7664c5a1
  2. 07 Dec, 2006 1 commit
    • Randy Dunlap's avatar
      [PATCH] lib functions: always build hweight for loadable modules · 702a28b1
      Randy Dunlap authored
      
      
      Always build hweight8/16/32/64() functions into the kernel so that loadable
      modules may use them.
      
      I didn't remove GENERIC_HWEIGHT since ALPHA_EV67, ia64, and some variants
      of UltraSparc(64) provide their own hweight functions.
      
      Fixes config/build problems with NTFS=m and JOYSTICK_ANALOG=m.
      
        Kernel: arch/x86_64/boot/bzImage is ready  (#19)
          Building modules, stage 2.
          MODPOST 94 modules
        WARNING: "hweight32" [fs/ntfs/ntfs.ko] undefined!
        WARNING: "hweight16" [drivers/input/joystick/analog.ko] undefined!
        WARNING: "hweight8" [drivers/input/joystick/analog.ko] undefined!
        make[1]: *** [__modpost] Error 1
        make: *** [modules] Error 2
      Signed-off-by: default avatarRandy Dunlap <randy.dunlap@oracle.com>
      Signed-off-by: default avatarAndrew Morton <akpm@osdl.org>
      Signed-off-by: default avatarLinus Torvalds <torvalds@osdl.org>
      702a28b1
  3. 17 Oct, 2006 2 commits
  4. 11 Oct, 2006 1 commit
  5. 05 Oct, 2006 1 commit
    • David Howells's avatar
      IRQ: Maintain regs pointer globally rather than passing to IRQ handlers · 7d12e780
      David Howells authored
      
      
      Maintain a per-CPU global "struct pt_regs *" variable which can be used instead
      of passing regs around manually through all ~1800 interrupt handlers in the
      Linux kernel.
      
      The regs pointer is used in few places, but it potentially costs both stack
      space and code to pass it around.  On the FRV arch, removing the regs parameter
      from all the genirq function results in a 20% speed up of the IRQ exit path
      (ie: from leaving timer_interrupt() to leaving do_IRQ()).
      
      Where appropriate, an arch may override the generic storage facility and do
      something different with the variable.  On FRV, for instance, the address is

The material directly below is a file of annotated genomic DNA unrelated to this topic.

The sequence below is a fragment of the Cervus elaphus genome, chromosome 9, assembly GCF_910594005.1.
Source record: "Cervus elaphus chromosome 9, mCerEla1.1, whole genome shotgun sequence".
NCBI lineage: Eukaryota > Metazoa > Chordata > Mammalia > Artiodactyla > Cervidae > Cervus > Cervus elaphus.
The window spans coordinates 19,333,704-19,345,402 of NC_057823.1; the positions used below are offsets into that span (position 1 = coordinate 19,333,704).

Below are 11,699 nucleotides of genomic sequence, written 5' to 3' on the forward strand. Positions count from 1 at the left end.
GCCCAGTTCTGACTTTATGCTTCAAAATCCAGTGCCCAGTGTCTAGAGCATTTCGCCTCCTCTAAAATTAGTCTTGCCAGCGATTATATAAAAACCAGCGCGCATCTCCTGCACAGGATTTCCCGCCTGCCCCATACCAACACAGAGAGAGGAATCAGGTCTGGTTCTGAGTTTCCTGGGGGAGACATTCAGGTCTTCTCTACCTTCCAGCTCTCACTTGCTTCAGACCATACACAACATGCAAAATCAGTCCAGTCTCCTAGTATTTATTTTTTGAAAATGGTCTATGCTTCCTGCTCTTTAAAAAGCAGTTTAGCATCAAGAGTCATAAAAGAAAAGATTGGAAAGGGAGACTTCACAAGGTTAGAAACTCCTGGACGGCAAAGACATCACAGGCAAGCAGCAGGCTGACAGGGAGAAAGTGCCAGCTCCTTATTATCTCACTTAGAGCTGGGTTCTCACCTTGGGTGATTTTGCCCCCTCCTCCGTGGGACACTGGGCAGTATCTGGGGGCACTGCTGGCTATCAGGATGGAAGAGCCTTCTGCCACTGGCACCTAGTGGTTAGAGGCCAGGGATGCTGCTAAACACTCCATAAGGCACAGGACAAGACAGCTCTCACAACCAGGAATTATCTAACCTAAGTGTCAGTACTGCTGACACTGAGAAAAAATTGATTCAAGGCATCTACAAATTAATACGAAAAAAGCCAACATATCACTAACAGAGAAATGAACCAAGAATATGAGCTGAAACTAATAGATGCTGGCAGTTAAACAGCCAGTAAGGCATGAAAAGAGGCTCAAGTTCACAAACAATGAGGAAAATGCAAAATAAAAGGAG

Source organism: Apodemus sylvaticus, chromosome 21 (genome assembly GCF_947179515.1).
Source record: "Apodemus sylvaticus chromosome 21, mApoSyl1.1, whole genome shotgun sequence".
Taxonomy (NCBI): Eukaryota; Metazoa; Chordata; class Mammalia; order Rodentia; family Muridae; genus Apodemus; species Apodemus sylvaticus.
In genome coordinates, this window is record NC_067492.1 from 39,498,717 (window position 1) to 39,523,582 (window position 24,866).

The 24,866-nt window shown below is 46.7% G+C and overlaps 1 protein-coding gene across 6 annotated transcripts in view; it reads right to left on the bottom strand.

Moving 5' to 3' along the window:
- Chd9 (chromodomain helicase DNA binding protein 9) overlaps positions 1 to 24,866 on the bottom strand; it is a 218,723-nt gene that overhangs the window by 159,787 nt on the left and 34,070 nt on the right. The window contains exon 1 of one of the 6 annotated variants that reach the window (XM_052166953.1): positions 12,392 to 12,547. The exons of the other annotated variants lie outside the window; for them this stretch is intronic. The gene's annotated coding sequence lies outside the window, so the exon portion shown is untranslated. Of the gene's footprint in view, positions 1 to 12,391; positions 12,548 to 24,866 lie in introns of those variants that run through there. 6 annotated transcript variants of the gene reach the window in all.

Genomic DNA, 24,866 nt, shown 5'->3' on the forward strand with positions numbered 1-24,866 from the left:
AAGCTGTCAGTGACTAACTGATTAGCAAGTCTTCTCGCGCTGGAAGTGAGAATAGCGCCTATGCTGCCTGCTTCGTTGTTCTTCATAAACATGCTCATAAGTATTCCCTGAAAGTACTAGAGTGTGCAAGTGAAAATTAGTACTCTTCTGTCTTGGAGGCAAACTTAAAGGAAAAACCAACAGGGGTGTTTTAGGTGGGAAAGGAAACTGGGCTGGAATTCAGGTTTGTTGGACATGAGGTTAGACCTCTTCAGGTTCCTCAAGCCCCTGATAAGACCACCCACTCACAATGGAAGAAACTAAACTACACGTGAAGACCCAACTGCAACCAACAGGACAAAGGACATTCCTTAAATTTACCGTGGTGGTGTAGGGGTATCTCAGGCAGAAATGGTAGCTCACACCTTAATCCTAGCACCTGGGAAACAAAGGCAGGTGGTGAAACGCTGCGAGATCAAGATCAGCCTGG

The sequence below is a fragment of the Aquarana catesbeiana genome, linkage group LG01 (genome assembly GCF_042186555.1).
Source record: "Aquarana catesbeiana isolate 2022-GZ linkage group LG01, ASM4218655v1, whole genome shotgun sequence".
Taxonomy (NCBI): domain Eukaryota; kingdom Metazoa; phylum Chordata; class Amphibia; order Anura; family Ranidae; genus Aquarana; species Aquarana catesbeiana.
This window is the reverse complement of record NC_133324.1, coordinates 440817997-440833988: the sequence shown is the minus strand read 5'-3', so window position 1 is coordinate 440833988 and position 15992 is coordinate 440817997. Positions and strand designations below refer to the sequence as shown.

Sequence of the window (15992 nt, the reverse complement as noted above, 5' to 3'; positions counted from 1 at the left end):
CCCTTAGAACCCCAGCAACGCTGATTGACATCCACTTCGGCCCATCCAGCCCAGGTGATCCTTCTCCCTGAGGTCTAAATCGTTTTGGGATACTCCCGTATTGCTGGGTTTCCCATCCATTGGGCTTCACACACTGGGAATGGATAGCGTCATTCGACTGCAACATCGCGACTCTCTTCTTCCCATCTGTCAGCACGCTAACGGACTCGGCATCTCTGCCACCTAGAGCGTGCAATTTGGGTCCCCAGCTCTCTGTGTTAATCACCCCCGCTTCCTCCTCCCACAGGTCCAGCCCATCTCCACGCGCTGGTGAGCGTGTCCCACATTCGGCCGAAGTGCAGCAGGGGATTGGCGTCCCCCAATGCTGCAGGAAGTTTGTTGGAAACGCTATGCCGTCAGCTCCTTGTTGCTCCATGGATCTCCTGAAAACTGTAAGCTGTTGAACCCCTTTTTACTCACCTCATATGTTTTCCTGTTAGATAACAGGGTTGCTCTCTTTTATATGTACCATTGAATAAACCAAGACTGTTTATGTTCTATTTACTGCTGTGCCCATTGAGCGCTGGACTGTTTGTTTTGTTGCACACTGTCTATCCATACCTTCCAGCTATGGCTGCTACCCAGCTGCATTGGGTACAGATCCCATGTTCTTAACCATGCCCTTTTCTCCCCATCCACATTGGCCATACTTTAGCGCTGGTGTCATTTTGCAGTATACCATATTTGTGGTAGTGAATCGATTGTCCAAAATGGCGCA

maintained in GR28 at all times inside the kernel as part of general exception
      handling.
      
      Having looked over the code, it appears that the parameter may be handed down
      through up to twenty or so layers of functions.  Consider a USB character
      device attached to a USB hub, attached to a USB controller that posts its
      interrupts through a cascaded auxiliary interrupt controller.  A character
      device driver may want to pass regs to the sysrq handler through the input
      layer which adds another few layers of parameter passing.
      
      I've build this code with allyesconfig for x86_64 and i386.  I've runtested the
      main part of the code on FRV and i386, though I can't test most of the drivers.
      I've also done partial conversion for powerpc and MIPS - these at least compile
      with minimal configurations.
      
      This will affect all archs.  Mostly the changes should be relatively easy.
      Take do_IRQ(), store the regs pointer at the beginning, saving the old one:
      
      	struct pt_regs *old_regs = set_irq_regs(regs);
      
      And put the old one back at the end:
      
      	set_irq_regs(old_regs);
      
      Don't pass regs through to generic_handle_irq() or __do_IRQ().
      
      In timer_interrupt(), this sort of change will be necessary:
      
      	-	update_process_times(user_mode(regs));
      	-	profile_tick(CPU_PROFILING, regs);
      	+	update_process_times(user_mode(get_irq_regs()));
      	+	profile_tick(CPU_PROFILING);
      
      I'd like to move update_process_times()'s use of get_irq_regs() into itself,
      except that i386, alone of the archs, uses something other than user_mode().
      
      Some notes on the interrupt handling in the drivers:
      
       (*) input_dev() is now gone entirely.  The regs pointer is no longer stored in
           the input_dev struct.